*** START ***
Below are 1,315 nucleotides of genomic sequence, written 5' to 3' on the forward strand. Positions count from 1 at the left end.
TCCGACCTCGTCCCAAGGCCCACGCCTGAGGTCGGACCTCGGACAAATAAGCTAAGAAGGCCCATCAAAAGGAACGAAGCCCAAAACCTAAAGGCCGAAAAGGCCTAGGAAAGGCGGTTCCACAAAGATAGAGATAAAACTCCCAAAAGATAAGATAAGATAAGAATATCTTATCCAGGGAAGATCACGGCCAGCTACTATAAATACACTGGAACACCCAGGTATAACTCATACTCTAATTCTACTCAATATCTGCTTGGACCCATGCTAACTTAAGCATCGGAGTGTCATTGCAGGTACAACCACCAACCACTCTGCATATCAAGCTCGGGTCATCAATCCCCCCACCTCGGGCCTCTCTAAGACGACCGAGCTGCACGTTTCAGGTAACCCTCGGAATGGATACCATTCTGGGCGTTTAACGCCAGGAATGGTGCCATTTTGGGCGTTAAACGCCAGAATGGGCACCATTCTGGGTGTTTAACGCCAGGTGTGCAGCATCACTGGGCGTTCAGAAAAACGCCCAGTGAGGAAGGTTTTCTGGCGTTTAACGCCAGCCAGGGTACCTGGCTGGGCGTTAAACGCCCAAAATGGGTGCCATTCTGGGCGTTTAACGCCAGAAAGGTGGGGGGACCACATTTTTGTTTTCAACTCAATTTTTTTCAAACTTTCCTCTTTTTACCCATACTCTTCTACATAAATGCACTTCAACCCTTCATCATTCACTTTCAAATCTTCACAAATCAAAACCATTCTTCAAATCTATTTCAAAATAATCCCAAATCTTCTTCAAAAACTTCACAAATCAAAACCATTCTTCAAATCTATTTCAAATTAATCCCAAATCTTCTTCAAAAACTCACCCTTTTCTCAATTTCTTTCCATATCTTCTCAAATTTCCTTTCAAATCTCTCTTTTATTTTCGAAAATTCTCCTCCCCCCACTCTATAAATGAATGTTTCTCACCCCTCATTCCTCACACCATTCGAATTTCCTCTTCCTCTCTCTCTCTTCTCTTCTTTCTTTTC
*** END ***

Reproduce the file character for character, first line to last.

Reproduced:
Below are 1,315 nucleotides of genomic sequence, written 5' to 3' on the forward strand. Positions count from 1 at the left end.
TCCGACCTCGTCCCAAGGCCCACGCCTGAGGTCGGACCTCGGACAAATAAGCTAAGAAGGCCCATCAAAAGGAACGAAGCCCAAAACCTAAAGGCCGAAAAGGCCTAGGAAAGGCGGTTCCACAAAGATAGAGATAAAACTCCCAAAAGATAAGATAAGATAAGAATATCTTATCCAGGGAAGATCACGGCCAGCTACTATAAATACACTGGAACACCCAGGTATAACTCATACTCTAATTCTACTCAATATCTGCTTGGACCCATGCTAACTTAAGCATCGGAGTGTCATTGCAGGTACAACCACCAACCACTCTGCATATCAAGCTCGGGTCATCAATCCCCCCACCTCGGGCCTCTCTAAGACGACCGAGCTGCACGTTTCAGGTAACCCTCGGAATGGATACCATTCTGGGCGTTTAACGCCAGGAATGGTGCCATTTTGGGCGTTAAACGCCAGAATGGGCACCATTCTGGGTGTTTAACGCCAGGTGTGCAGCATCACTGGGCGTTCAGAAAAACGCCCAGTGAGGAAGGTTTTCTGGCGTTTAACGCCAGCCAGGGTACCTGGCTGGGCGTTAAACGCCCAAAATGGGTGCCATTCTGGGCGTTTAACGCCAGAAAGGTGGGGGGACCACATTTTTGTTTTCAACTCAATTTTTTTCAAACTTTCCTCTTTTTACCCATACTCTTCTACATAAATGCACTTCAACCCTTCATCATTCACTTTCAAATCTTCACAAATCAAAACCATTCTTCAAATCTATTTCAAAATAATCCCAAATCTTCTTCAAAAACTTCACAAATCAAAACCATTCTTCAAATCTATTTCAAATTAATCCCAAATCTTCTTCAAAAACTCACCCTTTTCTCAATTTCTTTCCATATCTTCTCAAATTTCCTTTCAAATCTCTCTTTTATTTTCGAAAATTCTCCTCCCCCCACTCTATAAATGAATGTTTCTCACCCCTCATTCCTCACACCATTCGAATTTCCTCTTCCTCTCTCTCTCTTCTCTTCTTTCTTTTC